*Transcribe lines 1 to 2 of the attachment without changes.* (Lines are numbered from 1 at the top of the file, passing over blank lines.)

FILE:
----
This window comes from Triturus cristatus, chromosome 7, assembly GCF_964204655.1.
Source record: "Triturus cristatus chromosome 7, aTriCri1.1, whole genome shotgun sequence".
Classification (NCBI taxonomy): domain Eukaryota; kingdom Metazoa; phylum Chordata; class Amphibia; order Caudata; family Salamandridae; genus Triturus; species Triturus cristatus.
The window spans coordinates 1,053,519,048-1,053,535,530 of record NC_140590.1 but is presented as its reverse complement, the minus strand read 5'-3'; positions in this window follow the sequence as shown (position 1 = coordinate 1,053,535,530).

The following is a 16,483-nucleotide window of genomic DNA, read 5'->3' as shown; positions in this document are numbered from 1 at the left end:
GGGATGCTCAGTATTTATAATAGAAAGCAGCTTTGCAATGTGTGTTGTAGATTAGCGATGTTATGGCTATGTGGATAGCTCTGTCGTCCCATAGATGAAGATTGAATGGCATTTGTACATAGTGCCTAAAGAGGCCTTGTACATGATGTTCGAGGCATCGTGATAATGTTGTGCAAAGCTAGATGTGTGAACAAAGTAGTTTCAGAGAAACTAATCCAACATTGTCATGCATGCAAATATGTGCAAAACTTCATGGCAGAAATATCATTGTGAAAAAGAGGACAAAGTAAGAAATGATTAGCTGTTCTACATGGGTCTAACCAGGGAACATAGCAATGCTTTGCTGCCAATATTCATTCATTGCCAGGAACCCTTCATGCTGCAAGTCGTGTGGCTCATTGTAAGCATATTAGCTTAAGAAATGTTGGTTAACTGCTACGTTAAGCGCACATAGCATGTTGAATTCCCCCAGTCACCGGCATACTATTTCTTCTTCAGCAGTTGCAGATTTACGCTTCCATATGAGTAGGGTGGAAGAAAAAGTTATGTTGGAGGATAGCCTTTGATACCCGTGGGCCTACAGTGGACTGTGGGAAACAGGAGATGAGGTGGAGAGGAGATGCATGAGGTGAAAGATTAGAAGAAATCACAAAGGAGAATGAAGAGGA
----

This window comes from Triturus cristatus, chromosome 7, assembly GCF_964204655.1.
Source record: "Triturus cristatus chromosome 7, aTriCri1.1, whole genome shotgun sequence".